Avoiding foods that make you feel bad makes sense – who wouldn’t do that? But have we solved the real problem by just removing foods that we were once able to digest and now we cannot? With almost 4 million years of wheat-eating genetics, globally taking wheat out of the diet seems eerily similar to what we did with cholesterol, which had devastating effects on our health!

Eating wheat is not a requirement for good health, but addressing the underlying cause of your food intolerance is – especially in a toxic world loaded with digestion-affecting processed foods.

Start boosting digestion with 5 amazing digestive spices: ginger, cumin, coriander, cardamom and fennel. These spices each support unique aspects of the digestive system and have been used to keep our digestive tracts and detox pathways healthy for thousands of years.

When these 5 spices are combined, they work synergistically to help your body digest better. Instead of taking a digestive enzyme to help you digest your food, these 5 spices stimulate the production of your own stomach acid, your own bile to break down fats and toxins, and your duodenal and pancreatic enzymes to help you fully break down hard-to-digest foods like wheat and dairy. (1011121314)

Take them in a capsule as Gentle Digest (from my online store), sprinkle them on your food, or cook with them.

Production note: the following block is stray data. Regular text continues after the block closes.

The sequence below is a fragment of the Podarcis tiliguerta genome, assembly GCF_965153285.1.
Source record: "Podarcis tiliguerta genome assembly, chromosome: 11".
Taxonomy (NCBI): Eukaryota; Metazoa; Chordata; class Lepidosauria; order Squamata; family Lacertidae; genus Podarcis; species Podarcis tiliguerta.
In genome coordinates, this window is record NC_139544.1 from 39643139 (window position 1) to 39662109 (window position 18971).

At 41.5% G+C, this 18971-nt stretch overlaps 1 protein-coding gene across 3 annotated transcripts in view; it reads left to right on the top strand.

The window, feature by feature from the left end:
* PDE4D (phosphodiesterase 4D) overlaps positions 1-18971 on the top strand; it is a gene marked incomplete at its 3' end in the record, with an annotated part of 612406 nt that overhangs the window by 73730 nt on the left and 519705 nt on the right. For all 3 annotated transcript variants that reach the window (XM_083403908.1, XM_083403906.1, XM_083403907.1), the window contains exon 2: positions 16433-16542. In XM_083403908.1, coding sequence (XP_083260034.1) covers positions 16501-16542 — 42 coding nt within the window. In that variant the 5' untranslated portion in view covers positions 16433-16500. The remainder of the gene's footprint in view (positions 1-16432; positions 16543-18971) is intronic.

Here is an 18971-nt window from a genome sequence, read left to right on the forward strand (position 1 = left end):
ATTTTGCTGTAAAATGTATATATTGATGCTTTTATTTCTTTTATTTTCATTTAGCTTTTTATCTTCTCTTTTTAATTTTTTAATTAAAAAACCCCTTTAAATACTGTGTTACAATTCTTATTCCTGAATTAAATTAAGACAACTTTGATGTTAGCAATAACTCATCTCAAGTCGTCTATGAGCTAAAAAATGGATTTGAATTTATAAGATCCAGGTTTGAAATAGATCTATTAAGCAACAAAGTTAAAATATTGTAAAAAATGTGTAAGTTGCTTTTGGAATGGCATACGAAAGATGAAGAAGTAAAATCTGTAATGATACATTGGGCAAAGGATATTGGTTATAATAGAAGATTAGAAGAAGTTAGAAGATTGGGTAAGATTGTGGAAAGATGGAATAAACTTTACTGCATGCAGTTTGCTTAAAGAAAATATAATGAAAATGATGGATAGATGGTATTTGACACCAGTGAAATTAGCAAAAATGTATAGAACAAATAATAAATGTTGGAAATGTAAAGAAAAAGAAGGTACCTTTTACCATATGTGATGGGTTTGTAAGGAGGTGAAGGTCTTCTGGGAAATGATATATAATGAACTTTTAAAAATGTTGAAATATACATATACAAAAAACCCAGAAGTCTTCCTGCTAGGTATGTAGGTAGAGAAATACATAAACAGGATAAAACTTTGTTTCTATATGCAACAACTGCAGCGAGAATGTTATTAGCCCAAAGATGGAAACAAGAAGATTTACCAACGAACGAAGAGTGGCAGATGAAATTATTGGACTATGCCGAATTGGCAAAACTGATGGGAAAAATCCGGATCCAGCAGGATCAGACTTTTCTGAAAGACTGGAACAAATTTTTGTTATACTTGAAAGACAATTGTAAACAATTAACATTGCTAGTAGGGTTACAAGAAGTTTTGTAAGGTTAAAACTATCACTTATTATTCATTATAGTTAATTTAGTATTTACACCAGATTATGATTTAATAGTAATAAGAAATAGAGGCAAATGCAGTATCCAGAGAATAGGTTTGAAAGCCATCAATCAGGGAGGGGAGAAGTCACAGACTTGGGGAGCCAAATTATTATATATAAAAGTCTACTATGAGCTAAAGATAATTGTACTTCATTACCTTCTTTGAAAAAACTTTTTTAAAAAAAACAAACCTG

References

  1. http://archive.unews.utah.edu/news_releases/a-grassy-trend-in-human-ancestors-diets/
  2. http://www.ncbi.nlm.nih.gov/pubmed/20948997
  3. http://www.ncbi.nlm.nih.gov/pubmed/25519429
  4. http://www.ncbi.nlm.nih.gov/pubmed/20948997
  5. http://www.ncbi.nlm.nih.gov/pubmed/7592366
  6. http://www.ncbi.nlm.nih.gov/pubmed/21671042
  7. http://www.mountsinai.org/patient-care/service-areas/children/areas-of-care/childrens-environmental-health-center/childrens-disease-and-the-environment/children-and-toxic-chemicals
  8. http://www.ncbi.nlm.nih.gov/pmc/articles/PMC3988285/
  9. http://www.ncbi.nlm.nih.gov/pubmed/14747241
  10. http://onlinelibrary.wiley.com/doi/10.1002/food.200390091/abstract
  11. http://www.ncbi.nlm.nih.gov/pubmed/15364640
  12. http://www.ncbi.nlm.nih.gov/pmc/articles/PMC4725184
  13. http://www.ncbi.nlm.nih.gov/pubmed/23765551
  14. http://www.ncbi.nlm.nih.gov/pubmed/22010973